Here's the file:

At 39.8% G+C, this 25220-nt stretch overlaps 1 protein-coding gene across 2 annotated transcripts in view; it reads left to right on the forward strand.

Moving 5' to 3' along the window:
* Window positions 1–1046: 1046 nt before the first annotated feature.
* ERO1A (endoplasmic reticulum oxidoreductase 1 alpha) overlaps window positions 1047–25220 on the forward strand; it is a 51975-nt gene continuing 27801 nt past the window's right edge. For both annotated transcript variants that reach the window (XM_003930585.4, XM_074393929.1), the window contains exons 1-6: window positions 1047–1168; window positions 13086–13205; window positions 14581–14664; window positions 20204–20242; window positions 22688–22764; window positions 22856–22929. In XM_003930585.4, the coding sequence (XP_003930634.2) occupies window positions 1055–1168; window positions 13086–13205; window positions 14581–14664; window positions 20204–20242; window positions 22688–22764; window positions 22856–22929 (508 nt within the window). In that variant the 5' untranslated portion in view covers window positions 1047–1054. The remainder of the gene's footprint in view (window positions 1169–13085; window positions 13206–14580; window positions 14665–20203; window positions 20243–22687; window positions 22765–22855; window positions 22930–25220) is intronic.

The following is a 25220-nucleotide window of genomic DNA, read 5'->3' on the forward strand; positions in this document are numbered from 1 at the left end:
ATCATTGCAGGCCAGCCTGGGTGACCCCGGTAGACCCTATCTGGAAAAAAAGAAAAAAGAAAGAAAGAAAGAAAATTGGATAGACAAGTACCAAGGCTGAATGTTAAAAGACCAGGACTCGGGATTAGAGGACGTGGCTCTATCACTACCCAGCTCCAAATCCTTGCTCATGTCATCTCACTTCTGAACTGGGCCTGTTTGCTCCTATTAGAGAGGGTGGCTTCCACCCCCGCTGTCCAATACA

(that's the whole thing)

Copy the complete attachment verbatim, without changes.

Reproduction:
At 39.8% G+C, this 25220-nt stretch overlaps 1 protein-coding gene across 2 annotated transcripts in view; it reads left to right on the forward strand.

Moving 5' to 3' along the window:
* Window positions 1–1046: 1046 nt before the first annotated feature.
* ERO1A (endoplasmic reticulum oxidoreductase 1 alpha) overlaps window positions 1047–25220 on the forward strand; it is a 51975-nt gene continuing 27801 nt past the window's right edge. For both annotated transcript variants that reach the window (XM_003930585.4, XM_074393929.1), the window contains exons 1-6: window positions 1047–1168; window positions 13086–13205; window positions 14581–14664; window positions 20204–20242; window positions 22688–22764; window positions 22856–22929. In XM_003930585.4, the coding sequence (XP_003930634.2) occupies window positions 1055–1168; window positions 13086–13205; window positions 14581–14664; window positions 20204–20242; window positions 22688–22764; window positions 22856–22929 (508 nt within the window). In that variant the 5' untranslated portion in view covers window positions 1047–1054. The remainder of the gene's footprint in view (window positions 1169–13085; window positions 13206–14580; window positions 14665–20203; window positions 20243–22687; window positions 22765–22855; window positions 22930–25220) is intronic.

The following is a 25220-nucleotide window of genomic DNA, read 5'->3' on the forward strand; positions in this document are numbered from 1 at the left end:
ATCATTGCAGGCCAGCCTGGGTGACCCCGGTAGACCCTATCTGGAAAAAAAGAAAAAAGAAAGAAAGAAAGAAAATTGGATAGACAAGTACCAAGGCTGAATGTTAAAAGACCAGGACTCGGGATTAGAGGACGTGGCTCTATCACTACCCAGCTCCAAATCCTTGCTCATGTCATCTCACTTCTGAACTGGGCCTGTTTGCTCCTATTAGAGAGGGTGGCTTCCACCCCCGCTGTCCAATACA